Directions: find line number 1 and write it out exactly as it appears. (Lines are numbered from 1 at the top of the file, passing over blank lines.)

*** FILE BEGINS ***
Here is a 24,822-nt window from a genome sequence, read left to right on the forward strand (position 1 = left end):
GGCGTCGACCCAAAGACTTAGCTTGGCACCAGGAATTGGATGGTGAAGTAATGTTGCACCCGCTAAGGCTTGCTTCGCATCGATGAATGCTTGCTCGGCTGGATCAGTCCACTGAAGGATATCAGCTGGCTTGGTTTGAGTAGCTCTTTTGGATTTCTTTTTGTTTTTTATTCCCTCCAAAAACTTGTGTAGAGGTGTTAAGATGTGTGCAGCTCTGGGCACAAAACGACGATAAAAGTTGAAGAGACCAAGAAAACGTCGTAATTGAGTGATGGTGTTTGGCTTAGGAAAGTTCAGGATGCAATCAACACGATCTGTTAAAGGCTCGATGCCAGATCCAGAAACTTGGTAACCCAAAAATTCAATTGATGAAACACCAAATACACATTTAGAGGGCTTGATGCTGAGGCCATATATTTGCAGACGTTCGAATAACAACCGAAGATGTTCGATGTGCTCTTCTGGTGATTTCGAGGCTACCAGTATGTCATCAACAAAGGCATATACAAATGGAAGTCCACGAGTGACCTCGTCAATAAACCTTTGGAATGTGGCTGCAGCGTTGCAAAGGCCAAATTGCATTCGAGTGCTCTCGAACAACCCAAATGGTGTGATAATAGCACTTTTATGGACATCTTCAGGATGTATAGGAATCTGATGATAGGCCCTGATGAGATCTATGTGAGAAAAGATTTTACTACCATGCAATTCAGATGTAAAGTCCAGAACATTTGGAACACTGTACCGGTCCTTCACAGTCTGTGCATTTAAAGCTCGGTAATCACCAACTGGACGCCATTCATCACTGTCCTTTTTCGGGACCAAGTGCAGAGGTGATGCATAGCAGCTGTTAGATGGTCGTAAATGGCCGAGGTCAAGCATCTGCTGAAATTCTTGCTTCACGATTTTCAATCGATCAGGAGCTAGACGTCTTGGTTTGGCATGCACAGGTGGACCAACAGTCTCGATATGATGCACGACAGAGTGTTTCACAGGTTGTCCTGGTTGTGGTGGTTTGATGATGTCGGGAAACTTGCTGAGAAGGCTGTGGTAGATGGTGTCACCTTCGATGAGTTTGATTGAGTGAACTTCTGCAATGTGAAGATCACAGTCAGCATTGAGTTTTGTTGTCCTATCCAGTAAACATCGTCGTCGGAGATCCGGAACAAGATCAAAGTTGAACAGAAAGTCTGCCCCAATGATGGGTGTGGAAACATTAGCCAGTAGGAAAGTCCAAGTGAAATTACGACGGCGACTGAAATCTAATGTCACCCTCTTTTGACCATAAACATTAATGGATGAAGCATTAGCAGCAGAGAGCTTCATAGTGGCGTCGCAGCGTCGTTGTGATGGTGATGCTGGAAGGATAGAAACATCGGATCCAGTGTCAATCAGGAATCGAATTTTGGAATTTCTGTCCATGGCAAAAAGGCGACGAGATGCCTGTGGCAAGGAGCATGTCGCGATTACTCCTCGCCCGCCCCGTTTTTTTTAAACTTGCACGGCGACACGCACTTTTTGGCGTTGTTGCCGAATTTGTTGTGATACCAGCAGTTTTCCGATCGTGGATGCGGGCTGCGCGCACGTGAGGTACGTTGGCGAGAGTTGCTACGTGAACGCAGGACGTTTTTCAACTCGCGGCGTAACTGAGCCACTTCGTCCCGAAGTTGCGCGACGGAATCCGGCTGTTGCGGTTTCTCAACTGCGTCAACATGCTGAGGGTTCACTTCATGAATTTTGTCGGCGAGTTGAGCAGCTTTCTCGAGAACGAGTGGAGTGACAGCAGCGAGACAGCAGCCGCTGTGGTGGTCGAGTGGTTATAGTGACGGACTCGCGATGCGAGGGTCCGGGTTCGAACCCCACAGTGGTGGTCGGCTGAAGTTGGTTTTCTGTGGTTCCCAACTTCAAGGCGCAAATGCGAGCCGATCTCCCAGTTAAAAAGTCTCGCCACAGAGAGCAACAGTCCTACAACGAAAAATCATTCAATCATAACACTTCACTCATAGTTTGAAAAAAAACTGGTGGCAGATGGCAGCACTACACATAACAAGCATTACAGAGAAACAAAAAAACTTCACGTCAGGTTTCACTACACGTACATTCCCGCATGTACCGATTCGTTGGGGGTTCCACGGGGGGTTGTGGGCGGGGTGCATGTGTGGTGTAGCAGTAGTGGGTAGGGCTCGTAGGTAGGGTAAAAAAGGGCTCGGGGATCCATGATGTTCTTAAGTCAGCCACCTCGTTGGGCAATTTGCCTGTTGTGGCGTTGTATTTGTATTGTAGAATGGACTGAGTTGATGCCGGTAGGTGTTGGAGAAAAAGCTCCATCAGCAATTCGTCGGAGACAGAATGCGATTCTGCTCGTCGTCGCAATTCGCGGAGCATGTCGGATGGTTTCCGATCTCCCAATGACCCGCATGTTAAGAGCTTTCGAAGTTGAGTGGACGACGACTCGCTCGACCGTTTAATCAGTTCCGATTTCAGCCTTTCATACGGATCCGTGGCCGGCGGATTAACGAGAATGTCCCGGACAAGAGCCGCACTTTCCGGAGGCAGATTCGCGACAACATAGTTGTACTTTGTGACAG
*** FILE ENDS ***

Here is a 24,822-nt window from a genome sequence, read left to right on the forward strand (position 1 = left end):